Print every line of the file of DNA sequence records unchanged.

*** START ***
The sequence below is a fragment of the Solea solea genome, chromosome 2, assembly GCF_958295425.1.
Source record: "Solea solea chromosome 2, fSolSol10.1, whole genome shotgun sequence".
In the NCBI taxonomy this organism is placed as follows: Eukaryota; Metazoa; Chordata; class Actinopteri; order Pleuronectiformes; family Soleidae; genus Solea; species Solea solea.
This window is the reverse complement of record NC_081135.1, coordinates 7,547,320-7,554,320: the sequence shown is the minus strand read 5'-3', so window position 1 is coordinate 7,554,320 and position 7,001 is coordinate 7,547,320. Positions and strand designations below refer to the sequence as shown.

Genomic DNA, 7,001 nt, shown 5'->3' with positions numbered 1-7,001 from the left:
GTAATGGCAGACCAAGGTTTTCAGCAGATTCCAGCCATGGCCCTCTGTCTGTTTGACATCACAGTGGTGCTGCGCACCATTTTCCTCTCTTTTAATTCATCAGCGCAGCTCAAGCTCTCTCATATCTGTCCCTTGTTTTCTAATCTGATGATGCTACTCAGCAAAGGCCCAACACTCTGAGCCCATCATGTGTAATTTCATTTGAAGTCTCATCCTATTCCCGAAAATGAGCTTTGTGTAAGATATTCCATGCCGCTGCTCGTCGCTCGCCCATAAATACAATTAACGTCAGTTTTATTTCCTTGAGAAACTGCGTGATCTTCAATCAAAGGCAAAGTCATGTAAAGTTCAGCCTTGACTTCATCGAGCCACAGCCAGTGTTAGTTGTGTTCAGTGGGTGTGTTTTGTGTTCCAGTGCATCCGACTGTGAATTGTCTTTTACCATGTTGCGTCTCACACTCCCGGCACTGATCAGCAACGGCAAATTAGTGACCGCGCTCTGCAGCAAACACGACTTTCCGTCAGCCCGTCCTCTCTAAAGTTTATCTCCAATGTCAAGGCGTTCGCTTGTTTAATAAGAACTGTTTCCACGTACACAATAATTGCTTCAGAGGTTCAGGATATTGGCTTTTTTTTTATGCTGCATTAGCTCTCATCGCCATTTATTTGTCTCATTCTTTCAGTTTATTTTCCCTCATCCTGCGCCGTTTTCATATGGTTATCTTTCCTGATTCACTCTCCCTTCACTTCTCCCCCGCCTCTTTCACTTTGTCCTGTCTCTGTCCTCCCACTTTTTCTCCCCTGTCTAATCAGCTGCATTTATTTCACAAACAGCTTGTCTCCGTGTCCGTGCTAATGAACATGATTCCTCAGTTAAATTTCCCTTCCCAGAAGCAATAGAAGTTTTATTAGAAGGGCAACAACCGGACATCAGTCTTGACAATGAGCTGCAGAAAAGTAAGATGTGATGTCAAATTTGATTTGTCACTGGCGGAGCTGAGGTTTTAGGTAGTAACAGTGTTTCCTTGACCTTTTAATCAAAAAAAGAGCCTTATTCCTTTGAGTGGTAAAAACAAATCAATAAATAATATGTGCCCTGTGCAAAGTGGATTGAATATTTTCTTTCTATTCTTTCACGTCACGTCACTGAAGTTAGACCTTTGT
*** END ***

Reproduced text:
The sequence below is a fragment of the Solea solea genome, chromosome 2, assembly GCF_958295425.1.
Source record: "Solea solea chromosome 2, fSolSol10.1, whole genome shotgun sequence".
In the NCBI taxonomy this organism is placed as follows: Eukaryota; Metazoa; Chordata; class Actinopteri; order Pleuronectiformes; family Soleidae; genus Solea; species Solea solea.
This window is the reverse complement of record NC_081135.1, coordinates 7,547,320-7,554,320: the sequence shown is the minus strand read 5'-3', so window position 1 is coordinate 7,554,320 and position 7,001 is coordinate 7,547,320. Positions and strand designations below refer to the sequence as shown.

Genomic DNA, 7,001 nt, shown 5'->3' with positions numbered 1-7,001 from the left:
GTAATGGCAGACCAAGGTTTTCAGCAGATTCCAGCCATGGCCCTCTGTCTGTTTGACATCACAGTGGTGCTGCGCACCATTTTCCTCTCTTTTAATTCATCAGCGCAGCTCAAGCTCTCTCATATCTGTCCCTTGTTTTCTAATCTGATGATGCTACTCAGCAAAGGCCCAACACTCTGAGCCCATCATGTGTAATTTCATTTGAAGTCTCATCCTATTCCCGAAAATGAGCTTTGTGTAAGATATTCCATGCCGCTGCTCGTCGCTCGCCCATAAATACAATTAACGTCAGTTTTATTTCCTTGAGAAACTGCGTGATCTTCAATCAAAGGCAAAGTCATGTAAAGTTCAGCCTTGACTTCATCGAGCCACAGCCAGTGTTAGTTGTGTTCAGTGGGTGTGTTTTGTGTTCCAGTGCATCCGACTGTGAATTGTCTTTTACCATGTTGCGTCTCACACTCCCGGCACTGATCAGCAACGGCAAATTAGTGACCGCGCTCTGCAGCAAACACGACTTTCCGTCAGCCCGTCCTCTCTAAAGTTTATCTCCAATGTCAAGGCGTTCGCTTGTTTAATAAGAACTGTTTCCACGTACACAATAATTGCTTCAGAGGTTCAGGATATTGGCTTTTTTTTTATGCTGCATTAGCTCTCATCGCCATTTATTTGTCTCATTCTTTCAGTTTATTTTCCCTCATCCTGCGCCGTTTTCATATGGTTATCTTTCCTGATTCACTCTCCCTTCACTTCTCCCCCGCCTCTTTCACTTTGTCCTGTCTCTGTCCTCCCACTTTTTCTCCCCTGTCTAATCAGCTGCATTTATTTCACAAACAGCTTGTCTCCGTGTCCGTGCTAATGAACATGATTCCTCAGTTAAATTTCCCTTCCCAGAAGCAATAGAAGTTTTATTAGAAGGGCAACAACCGGACATCAGTCTTGACAATGAGCTGCAGAAAAGTAAGATGTGATGTCAAATTTGATTTGTCACTGGCGGAGCTGAGGTTTTAGGTAGTAACAGTGTTTCCTTGACCTTTTAATCAAAAAAAGAGCCTTATTCCTTTGAGTGGTAAAAACAAATCAATAAATAATATGTGCCCTGTGCAAAGTGGATTGAATATTTTCTTTCTATTCTTTCACGTCACGTCACTGAAGTTAGACCTTTGT